For any of you that love to write, or have a student that would benefit from a great writing experience, here is a guest post from my daughter over at Musings of an Elf about National Novel Writing Month:
NaNoWriMo started out 13 years ago by a small group of people who wanted to try their hand at novel writing. This formed into the official site NaNoWriMo.org where anyone can join in on the insanity of writing 50k words in only 30 days. It quickly grew into a sensation and now has thousands and thousands of participants of all ages, young and old, not only national but international, every year.
50,000 words in one month. A crazy goal, but doable, and quite fun!
So why is this fun you ask? Let me sum NaNo up for you and you can see for yourself.
NaNo consists of sitting down and staring at your screen for endless upon endless hours, straining your eyes to the point of blindness. Hiding in your writing places for days on end until your family and friends begin to think you have disappeared from the earth, or just gone mad (which every NaNo participant is, so this is not far from the truth). Forgetting that eating is essential to stay alive (I mean, as long as you are feeding your characters than that is all that matters, right?). Wearing your fingers out until they scream for a reprieve or just shrivel up altogether to the point of incapacitation (until next November of course!). Consuming so much coffee (or other such beverage (I don’t like coffee)) that you grow a permanent twitching in your left eye. And then, after all that work and abandoning your entire life for a whole month, you find your novel to be a complete mess of blurred words and random sentences.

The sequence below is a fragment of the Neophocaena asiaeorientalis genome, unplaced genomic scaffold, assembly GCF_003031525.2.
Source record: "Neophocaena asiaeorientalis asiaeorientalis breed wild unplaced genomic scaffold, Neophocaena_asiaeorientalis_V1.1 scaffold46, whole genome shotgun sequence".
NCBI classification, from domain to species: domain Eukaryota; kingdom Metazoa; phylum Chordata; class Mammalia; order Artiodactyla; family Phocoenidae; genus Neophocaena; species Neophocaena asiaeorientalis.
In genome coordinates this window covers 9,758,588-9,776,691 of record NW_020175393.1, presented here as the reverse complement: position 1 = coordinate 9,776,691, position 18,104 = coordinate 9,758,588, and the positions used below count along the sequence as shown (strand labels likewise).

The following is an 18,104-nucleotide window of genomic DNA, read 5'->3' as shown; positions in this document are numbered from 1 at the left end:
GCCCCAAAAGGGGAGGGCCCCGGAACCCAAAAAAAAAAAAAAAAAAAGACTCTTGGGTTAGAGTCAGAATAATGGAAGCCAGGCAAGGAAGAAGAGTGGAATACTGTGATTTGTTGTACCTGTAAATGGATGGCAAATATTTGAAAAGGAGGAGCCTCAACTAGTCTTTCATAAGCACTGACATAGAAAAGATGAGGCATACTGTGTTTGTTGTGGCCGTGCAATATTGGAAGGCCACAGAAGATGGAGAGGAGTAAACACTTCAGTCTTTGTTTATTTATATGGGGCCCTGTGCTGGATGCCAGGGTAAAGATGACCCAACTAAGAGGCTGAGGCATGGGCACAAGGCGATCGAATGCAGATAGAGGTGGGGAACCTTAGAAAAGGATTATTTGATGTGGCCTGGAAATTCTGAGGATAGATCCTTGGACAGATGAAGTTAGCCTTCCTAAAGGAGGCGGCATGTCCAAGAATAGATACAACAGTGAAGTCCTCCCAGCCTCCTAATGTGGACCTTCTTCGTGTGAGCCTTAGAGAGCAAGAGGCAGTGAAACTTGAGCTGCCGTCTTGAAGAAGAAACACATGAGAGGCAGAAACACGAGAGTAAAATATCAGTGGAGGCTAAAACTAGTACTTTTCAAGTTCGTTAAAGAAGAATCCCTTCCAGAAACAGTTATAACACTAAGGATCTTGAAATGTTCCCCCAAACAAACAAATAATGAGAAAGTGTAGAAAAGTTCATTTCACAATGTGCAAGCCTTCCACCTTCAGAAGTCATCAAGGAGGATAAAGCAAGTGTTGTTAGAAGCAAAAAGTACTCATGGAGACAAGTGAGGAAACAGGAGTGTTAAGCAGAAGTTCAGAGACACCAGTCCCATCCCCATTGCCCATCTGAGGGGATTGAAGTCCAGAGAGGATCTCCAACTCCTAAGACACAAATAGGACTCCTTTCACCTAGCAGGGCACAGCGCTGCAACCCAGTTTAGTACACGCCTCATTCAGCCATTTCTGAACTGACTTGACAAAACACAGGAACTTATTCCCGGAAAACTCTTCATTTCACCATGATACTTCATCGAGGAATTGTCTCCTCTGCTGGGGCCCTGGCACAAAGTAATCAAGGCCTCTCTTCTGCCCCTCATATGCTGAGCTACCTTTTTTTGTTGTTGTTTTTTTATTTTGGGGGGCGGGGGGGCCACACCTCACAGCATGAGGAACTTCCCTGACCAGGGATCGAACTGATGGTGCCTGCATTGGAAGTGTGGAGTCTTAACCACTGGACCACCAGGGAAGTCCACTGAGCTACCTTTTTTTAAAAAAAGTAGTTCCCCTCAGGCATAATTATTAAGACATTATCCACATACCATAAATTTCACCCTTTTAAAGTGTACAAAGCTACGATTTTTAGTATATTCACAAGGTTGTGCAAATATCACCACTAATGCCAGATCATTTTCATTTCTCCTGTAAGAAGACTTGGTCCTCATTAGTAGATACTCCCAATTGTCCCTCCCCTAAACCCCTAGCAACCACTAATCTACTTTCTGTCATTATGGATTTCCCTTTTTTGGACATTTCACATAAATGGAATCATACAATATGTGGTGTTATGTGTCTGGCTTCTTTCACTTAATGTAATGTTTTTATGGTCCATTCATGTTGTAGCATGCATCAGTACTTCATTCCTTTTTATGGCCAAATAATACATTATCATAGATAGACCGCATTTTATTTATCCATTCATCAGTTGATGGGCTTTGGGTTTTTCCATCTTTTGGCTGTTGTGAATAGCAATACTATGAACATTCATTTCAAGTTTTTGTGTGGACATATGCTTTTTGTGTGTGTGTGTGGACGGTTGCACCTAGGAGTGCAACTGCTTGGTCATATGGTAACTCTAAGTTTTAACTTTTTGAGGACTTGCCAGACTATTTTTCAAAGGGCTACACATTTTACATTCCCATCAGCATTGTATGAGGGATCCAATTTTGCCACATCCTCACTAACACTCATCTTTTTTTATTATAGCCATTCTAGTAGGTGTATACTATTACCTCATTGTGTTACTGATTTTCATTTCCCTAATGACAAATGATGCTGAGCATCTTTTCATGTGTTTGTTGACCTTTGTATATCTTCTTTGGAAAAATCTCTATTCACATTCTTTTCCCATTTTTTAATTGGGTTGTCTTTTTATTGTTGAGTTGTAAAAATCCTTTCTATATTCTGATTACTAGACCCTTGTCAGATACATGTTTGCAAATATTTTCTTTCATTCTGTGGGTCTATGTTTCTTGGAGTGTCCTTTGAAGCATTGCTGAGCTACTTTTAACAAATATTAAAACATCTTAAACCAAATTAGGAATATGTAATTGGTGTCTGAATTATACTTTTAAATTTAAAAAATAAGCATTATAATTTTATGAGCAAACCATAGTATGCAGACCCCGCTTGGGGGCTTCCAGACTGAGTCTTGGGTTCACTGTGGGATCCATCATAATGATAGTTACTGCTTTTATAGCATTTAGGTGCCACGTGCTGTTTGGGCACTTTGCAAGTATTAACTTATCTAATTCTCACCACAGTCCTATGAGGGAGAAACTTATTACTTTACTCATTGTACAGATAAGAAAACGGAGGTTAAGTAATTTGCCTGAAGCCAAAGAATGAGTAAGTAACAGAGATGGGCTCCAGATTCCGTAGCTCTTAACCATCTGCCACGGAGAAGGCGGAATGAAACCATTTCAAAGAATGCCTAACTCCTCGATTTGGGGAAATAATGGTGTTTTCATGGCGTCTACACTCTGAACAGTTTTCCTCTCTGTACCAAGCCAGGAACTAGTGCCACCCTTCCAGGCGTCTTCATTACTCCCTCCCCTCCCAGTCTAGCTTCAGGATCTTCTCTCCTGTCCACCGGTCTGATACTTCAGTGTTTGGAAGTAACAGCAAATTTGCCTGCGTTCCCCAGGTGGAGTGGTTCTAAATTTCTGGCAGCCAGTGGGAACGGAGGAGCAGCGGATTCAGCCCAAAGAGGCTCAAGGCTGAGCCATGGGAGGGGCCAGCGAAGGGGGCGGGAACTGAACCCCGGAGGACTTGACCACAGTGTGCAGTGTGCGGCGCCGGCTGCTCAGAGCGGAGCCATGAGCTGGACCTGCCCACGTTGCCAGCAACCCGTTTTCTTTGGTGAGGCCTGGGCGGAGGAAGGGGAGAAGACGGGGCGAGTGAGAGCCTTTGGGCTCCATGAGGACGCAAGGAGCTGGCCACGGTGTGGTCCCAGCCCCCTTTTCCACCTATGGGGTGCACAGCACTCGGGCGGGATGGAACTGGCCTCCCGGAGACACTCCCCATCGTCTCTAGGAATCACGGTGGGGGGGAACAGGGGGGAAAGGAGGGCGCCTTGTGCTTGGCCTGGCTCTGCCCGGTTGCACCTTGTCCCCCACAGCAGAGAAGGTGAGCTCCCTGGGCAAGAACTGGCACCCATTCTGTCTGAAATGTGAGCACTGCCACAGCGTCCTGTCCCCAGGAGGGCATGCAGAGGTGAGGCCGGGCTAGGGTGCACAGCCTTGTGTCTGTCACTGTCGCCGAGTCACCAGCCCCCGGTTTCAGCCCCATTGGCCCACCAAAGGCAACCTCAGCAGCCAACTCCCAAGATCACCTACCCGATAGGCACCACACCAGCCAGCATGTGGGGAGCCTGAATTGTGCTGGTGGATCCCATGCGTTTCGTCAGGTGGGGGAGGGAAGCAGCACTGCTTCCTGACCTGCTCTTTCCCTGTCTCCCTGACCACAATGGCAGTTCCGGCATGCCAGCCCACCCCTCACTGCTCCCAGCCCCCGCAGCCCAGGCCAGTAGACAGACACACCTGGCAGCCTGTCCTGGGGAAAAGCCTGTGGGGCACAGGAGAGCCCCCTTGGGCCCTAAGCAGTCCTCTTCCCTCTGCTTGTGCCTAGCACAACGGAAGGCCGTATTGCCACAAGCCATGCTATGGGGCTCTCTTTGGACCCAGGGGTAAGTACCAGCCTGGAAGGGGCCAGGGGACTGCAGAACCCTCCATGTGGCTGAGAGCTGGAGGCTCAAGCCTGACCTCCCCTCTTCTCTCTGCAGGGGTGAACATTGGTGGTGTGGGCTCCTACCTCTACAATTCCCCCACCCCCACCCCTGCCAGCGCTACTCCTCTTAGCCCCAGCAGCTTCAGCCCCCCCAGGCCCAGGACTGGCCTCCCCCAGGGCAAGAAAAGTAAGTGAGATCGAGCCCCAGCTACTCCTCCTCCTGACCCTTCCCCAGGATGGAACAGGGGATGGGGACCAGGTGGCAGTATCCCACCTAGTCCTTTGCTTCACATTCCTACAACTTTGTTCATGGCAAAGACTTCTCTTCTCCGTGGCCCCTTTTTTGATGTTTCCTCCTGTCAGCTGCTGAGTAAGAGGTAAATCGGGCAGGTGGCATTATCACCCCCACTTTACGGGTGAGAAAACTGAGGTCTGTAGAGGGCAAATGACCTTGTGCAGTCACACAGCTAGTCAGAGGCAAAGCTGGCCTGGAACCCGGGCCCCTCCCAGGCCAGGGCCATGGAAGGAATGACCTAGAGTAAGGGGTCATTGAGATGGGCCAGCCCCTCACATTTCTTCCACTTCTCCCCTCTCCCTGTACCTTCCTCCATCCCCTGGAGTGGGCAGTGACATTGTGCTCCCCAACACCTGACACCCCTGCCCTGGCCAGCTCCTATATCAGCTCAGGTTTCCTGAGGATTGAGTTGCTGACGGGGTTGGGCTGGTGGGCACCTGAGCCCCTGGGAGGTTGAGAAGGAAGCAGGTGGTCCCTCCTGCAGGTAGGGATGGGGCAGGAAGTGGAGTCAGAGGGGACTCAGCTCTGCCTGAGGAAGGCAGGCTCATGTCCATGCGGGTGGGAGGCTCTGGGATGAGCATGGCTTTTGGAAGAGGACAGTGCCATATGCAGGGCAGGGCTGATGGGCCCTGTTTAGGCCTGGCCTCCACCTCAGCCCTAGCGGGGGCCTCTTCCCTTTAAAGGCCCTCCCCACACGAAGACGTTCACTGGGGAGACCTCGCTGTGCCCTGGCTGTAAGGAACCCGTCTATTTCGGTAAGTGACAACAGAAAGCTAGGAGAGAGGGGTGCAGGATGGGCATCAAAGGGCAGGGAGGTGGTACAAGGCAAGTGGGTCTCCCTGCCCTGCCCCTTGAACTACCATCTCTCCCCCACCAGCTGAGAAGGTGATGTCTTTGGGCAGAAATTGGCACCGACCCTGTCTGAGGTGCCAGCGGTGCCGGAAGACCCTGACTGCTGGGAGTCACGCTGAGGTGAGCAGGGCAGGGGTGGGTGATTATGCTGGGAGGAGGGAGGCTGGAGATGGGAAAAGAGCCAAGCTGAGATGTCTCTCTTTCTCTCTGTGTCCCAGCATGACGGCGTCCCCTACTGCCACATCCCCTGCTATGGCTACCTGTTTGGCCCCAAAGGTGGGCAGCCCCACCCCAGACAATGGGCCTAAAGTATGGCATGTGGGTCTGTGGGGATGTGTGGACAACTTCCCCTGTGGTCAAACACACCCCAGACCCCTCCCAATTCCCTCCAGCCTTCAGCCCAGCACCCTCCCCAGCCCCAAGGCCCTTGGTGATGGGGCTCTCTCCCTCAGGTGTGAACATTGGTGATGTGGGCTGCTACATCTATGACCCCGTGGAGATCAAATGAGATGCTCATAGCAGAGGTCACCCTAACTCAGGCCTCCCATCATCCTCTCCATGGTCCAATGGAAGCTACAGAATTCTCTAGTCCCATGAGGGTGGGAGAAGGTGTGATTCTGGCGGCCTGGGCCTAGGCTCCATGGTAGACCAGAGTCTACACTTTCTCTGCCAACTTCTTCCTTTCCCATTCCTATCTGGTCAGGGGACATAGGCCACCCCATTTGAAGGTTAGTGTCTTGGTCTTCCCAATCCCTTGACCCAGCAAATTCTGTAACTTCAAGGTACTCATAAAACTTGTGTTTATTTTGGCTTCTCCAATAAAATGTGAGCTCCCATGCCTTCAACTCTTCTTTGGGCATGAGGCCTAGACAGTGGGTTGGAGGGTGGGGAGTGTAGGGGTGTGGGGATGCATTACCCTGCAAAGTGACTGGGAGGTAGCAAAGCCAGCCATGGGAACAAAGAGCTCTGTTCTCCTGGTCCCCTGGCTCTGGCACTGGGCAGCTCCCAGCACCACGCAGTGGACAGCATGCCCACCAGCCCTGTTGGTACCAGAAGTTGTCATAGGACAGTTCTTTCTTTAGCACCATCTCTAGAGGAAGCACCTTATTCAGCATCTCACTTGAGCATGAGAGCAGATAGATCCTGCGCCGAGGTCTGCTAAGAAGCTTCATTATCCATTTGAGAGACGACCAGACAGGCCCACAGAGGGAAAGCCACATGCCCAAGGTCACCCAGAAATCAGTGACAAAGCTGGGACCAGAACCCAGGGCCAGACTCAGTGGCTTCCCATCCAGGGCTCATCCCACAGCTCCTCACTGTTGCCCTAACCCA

Doesn’t that sound fun?!
See, didn’t I tell you? Nothing better than that!
Okay, okay, while my summary of NaNo is very true (*cough*), that is not all NaNo is about.
NaNoWriMo is a fantastic program that helped me with my passion for writing tremendously. It is so much fun knowing you are doing the same crazy task with thousands of other people around the world. It gives you such a feeling of accomplishment to know you made it to the “winner’s circle” and wrote that much in only 30 days. You will find your imagination flowing like never before. The possibilities are really endless.
They offer all sorts of things. There is a NaNo store where you can buy really neat NaNo’ing things like NaNoWriMo pens, books, mugs, bags, etc. If you donate to the program there are some nifty donor goodies waiting for you. Throughout the month of November they get authors (often famous ones at that) to send out pep talks to keep you moving forward. For the past 2 or 3 years they have had a place called CreateSpace offering to print your novel in actually book form if you make it to 50k words, which was very nice. And the cool thing is all those who make it to 50k are winners, giving you a deep feeling of pleasure because of it.
One of the most wonderful things NaNo offers is the “Young Writers Program.” This is for anyone younger than the age required to participate (13 and up), or any who wish to set a lower word goal than 50k. At ywp.nanowrimo.org you will find a site very much like the official one but geared for a younger audience. Here anyone from Kindergarten on can participate in the fun of the month, setting their own word goals, and experiencing the wonders of writing.
At the Young Writers Program there is also a section for educators, where they offer lesson plans, worksheets, classroom kits, and the like that you can use to get your children started, excited about writing, and strive to make it to their goal.
There is just so much there!
I think NaNo is a great program that really teaches persistence and hard work, discovering the ways of the writing world, flourishes the imagination, and yet is fun doing it all.